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Michael Plummer, Artvest Co-Founder and Spring Masters Co-Director, shared with Whitewall his future plans regarding Spring Masters New York art fair—held from May 6-9—while demonstrating how an expertise in financial art advising and auction sales can be significantly beneficial to an international fair.
WHITEWALL: What motivated you and Jeff Rabin—as you were both previously heading the financial services departments at Christie’s—to acquire Spring Masters back in 2013?
MICHAEL PLUMMER: At some point, it became apparent to us that art fairs were becoming much more than an occasional source of business for dealers, but absolutely critical to their future success. Indeed, collectors were less and less visiting galleries and focusing more on what we refer to as event buying— that is auctions and art fairs. Thus, we began looking for an appropriate art fair opportunity approximately four years ago, even before what was then known as the Spring Show NYC, quite literally fell into our lap.
WW: What role do you see Spring Masters playing in the spring New York art fair calendar?
MP: Quite a critical one. While Frieze New York serves the emerging contemporary market over on Randall’s Island, a fair was needed at the Park Avenue Armory during this period to service the secondary market—also convenient to the events going on here in Manhattan. Many collectors use to split the choice of their spring visits to New York between March and May. In the last number of years, however, the center of gravity has tipped. The beginning of May has come to be a time when collectors are coming to New York from around the globe for the Sotheby’s and Christie’s evening auctions, collectors who not only buy contemporary art, but also that from earlier periods. Conveniently located between the two auction houses, Spring Masters has become a critical destination during this active week.
WW: What do you feel are the specific advantages of your financial expertise for the fair?
MP: We understand that exhibitors come to the fair to not only sell their art, but to reach new collectors and broaden their brand recognition, ultimately to grow their businesses and client base. And this has resonated with a number of them. Many have told us we do not approach the fair like a typical fair producer, but with thinking that is more aligned with their own.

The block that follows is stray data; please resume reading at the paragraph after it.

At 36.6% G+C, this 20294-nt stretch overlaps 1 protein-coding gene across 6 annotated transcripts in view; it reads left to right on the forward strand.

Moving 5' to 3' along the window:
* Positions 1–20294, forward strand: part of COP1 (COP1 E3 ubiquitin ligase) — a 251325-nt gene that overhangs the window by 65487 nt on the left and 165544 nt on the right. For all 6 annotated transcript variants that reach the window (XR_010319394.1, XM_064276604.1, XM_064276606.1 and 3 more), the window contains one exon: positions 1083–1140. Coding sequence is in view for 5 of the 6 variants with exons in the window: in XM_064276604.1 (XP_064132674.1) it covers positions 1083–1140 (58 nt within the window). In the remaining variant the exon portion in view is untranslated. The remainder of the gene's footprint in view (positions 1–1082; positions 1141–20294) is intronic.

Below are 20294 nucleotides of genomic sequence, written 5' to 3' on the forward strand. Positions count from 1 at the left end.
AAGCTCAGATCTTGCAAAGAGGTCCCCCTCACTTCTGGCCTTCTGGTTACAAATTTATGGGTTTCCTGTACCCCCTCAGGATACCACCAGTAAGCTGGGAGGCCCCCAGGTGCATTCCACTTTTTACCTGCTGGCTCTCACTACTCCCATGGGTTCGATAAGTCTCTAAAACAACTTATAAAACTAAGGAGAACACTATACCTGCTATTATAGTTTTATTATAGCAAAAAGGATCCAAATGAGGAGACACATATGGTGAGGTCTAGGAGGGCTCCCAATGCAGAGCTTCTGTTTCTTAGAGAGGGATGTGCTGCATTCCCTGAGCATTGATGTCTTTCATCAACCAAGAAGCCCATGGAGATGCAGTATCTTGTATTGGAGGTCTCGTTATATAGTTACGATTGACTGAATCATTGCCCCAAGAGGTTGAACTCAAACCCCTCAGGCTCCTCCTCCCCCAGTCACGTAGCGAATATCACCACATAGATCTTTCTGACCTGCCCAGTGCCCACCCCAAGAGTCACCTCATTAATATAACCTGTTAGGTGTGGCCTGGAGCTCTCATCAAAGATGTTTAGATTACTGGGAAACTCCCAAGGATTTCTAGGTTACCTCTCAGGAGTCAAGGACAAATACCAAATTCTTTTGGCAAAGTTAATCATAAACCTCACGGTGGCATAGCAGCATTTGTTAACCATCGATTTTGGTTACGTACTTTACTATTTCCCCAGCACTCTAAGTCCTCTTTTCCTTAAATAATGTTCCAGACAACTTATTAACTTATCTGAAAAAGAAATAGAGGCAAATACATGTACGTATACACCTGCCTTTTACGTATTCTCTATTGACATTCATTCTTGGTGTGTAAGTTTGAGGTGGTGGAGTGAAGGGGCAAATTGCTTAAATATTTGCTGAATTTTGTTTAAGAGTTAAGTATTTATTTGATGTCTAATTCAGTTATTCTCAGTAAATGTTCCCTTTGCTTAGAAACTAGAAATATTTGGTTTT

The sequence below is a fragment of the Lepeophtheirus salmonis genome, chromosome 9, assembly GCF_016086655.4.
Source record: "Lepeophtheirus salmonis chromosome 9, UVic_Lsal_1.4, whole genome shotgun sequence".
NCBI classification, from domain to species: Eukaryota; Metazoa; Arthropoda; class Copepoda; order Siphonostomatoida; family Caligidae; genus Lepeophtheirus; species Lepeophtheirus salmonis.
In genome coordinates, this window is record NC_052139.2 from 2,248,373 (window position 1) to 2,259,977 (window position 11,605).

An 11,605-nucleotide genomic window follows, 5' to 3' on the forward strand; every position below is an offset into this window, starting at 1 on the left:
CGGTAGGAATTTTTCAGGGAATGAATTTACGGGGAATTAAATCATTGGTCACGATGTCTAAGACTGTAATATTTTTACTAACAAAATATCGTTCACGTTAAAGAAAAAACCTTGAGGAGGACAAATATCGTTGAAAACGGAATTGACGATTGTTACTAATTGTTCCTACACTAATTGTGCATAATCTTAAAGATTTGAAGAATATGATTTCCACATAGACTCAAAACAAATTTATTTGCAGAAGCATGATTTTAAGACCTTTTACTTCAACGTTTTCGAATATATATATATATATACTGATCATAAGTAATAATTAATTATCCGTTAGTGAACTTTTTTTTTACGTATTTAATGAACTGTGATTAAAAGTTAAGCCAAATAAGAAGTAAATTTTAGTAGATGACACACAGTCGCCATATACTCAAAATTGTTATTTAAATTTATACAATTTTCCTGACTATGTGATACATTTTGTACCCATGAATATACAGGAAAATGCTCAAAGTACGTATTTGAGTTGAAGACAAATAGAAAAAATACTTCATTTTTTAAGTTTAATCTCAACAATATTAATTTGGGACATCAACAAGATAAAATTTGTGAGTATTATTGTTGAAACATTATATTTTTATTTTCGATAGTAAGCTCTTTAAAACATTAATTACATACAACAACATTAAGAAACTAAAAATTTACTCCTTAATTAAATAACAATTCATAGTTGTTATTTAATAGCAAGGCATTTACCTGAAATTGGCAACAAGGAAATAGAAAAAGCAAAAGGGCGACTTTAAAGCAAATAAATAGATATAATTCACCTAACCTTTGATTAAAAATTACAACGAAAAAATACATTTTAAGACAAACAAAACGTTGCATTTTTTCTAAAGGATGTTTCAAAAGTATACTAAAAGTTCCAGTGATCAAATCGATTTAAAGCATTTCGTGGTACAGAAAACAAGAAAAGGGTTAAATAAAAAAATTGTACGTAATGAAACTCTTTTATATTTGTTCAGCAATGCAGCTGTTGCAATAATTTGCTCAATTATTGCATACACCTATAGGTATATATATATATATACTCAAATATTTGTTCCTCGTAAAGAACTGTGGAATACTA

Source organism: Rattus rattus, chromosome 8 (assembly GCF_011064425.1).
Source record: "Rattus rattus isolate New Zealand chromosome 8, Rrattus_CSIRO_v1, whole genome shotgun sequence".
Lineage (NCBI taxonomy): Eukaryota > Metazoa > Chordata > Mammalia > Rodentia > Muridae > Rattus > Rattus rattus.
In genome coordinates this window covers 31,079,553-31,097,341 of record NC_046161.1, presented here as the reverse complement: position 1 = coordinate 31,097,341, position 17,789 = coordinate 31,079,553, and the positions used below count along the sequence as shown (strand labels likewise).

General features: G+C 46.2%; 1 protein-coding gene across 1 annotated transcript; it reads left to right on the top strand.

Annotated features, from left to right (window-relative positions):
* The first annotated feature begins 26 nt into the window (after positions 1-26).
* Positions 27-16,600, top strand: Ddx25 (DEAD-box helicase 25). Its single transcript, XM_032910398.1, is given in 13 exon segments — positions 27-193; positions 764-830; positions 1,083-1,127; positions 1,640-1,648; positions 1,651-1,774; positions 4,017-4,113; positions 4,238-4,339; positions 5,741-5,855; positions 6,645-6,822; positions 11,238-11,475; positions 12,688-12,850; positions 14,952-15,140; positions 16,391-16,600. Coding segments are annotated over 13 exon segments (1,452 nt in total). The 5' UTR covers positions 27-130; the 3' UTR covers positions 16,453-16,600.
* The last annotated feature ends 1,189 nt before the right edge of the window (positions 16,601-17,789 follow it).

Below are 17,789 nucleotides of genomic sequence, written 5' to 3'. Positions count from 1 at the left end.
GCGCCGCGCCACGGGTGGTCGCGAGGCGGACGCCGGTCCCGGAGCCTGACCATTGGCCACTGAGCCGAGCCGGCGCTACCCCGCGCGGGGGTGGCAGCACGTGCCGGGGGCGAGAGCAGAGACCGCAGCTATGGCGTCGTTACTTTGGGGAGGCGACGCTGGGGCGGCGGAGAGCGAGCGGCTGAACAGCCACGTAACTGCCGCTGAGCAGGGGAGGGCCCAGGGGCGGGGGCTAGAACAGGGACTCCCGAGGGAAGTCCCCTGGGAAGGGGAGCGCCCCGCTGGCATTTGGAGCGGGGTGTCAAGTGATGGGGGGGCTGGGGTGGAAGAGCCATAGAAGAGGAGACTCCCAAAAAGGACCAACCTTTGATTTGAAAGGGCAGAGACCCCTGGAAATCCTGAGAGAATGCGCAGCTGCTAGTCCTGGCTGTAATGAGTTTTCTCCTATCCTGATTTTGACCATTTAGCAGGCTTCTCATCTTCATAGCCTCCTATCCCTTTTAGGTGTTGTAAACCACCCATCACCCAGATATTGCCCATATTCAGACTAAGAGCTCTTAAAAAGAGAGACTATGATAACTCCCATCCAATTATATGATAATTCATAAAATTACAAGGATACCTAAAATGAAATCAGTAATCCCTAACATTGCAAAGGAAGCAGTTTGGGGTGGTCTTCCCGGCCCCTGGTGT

WW: Is the very interdisciplinary nature of Spring Masters something you view as an advantage?
MP: Just because it is often convenient in promoting a fair to focus on only one sector, it does not mean that this is what collectors actually do. The auction houses know this, as they see many of their most sophisticated and active clients buying in multiple fields. TEFAF Maastricht is the best example of a highly successful fair that spans nearly the entire span of art history, and this expanse and variety—along with its high quality—is one of its principal attraction.
WW: This May will be the last edition of Spring Masters New York. Artvest will be joining forces with TEFAF Maastricht to create two fairs at the Park Avenue Armory. Can you tell us more about your plans for this new venture?
MP: After launching Spring Masters, Jeff Rabin and I wanted to raise the bar even higher for our next venture, and it has now been over a year in discussion and planning. We will be transforming the Park Avenue Armory with a Tom Postman design, who also designs TEFAF Maastricht, using both the first and second floor of the Armory. To meet the demand of the exhibitors wanting to participate, we have split it into two events: TEFAF | New York | Fall, which will focus on ancient art up through the early 20th Century, and TEFAF | New York | Spring, which will be held on the same dates as Spring Masters and will focus on art from impressionism up through contemporary.
WW: You’ve said that 2016 was going to be known as the year of “selectivity” in the art world given larger global economic and political dynamics. Could you explain the nature of these changes?
MP: 2015 and 2016 are years with a weaker global economy (excluding the U.S.) and greater political instability. During such periods, collectors tend to become more selective and cautious. This does not in any way mean that they will stop buying art, but rather that they have become more demanding of quality and value, and much less likely to overpay, whether privately or at auction, or buy on impulse. It is a period when a high level of experience on the behalf of the collector, advisor and the dealer come more into play. It is not a time for speculation or following word- of-mouth trends on the next hot new thing. It is a time, however, for seasoned collectors to fill out gaps in their collections.
Spring Masters takes place May 6-9 at the Park Avenue Armory in New York.